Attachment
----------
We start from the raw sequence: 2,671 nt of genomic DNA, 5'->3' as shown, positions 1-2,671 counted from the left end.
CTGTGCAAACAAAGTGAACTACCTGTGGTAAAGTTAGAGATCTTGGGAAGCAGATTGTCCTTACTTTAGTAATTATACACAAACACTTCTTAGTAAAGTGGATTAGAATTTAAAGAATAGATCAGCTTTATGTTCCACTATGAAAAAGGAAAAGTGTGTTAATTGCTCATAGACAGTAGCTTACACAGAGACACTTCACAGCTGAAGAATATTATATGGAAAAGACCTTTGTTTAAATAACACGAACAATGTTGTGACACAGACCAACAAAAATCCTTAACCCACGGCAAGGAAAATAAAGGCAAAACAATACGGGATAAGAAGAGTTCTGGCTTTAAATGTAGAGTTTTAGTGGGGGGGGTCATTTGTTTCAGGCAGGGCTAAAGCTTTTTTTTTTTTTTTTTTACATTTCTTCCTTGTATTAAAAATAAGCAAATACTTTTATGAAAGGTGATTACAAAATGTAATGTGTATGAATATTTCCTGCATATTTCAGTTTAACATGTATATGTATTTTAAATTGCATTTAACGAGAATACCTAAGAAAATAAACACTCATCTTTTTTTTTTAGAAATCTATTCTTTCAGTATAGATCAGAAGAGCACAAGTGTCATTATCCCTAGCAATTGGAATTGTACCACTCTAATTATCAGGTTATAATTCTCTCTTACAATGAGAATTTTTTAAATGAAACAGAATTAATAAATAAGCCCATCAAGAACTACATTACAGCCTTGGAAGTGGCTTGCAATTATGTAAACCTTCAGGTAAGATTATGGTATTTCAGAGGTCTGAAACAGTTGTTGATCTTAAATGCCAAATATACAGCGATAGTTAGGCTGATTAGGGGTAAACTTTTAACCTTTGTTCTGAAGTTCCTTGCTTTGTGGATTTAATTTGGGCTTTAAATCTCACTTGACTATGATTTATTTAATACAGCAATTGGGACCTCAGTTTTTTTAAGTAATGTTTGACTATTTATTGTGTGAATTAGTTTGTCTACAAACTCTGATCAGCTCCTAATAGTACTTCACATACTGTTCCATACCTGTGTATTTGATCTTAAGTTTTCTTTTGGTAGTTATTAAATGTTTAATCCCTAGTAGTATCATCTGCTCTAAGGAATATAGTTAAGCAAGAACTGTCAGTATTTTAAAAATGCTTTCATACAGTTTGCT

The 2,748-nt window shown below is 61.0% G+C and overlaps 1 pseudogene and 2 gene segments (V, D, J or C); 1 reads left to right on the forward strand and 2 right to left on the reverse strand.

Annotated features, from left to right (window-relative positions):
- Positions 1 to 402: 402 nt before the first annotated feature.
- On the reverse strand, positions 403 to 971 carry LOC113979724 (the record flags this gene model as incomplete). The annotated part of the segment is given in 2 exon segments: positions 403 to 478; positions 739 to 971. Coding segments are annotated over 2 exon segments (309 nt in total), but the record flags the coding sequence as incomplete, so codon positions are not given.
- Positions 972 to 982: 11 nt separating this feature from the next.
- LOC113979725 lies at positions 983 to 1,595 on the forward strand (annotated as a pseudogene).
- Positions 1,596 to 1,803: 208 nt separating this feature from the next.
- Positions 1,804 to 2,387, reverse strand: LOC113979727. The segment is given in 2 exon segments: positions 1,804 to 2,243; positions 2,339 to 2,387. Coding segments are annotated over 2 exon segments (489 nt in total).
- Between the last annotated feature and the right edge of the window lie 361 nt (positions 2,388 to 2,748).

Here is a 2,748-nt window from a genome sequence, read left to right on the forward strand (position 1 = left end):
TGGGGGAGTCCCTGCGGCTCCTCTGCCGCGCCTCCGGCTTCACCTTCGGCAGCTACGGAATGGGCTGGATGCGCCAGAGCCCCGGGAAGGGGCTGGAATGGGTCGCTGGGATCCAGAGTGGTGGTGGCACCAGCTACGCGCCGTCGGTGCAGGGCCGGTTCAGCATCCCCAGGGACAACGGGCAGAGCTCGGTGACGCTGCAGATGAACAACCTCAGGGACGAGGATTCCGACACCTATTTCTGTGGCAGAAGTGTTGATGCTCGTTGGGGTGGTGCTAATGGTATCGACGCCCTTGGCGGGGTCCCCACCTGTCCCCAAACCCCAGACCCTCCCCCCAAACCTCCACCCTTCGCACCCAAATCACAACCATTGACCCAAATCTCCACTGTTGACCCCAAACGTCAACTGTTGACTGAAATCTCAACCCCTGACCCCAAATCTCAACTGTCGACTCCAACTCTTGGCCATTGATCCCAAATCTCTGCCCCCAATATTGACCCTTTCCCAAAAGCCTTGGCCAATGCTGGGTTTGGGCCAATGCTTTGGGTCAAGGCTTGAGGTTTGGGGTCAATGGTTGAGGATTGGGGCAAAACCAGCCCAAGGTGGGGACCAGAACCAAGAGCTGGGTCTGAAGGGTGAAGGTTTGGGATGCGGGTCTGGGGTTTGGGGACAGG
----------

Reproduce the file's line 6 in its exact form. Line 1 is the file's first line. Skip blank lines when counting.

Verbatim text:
- On the reverse strand, positions 403 to 971 carry LOC113979724 (the record flags this gene model as incomplete). The annotated part of the segment is given in 2 exon segments: positions 403 to 478; positions 739 to 971. Coding segments are annotated over 2 exon segments (309 nt in total), but the record flags the coding sequence as incomplete, so codon positions are not given.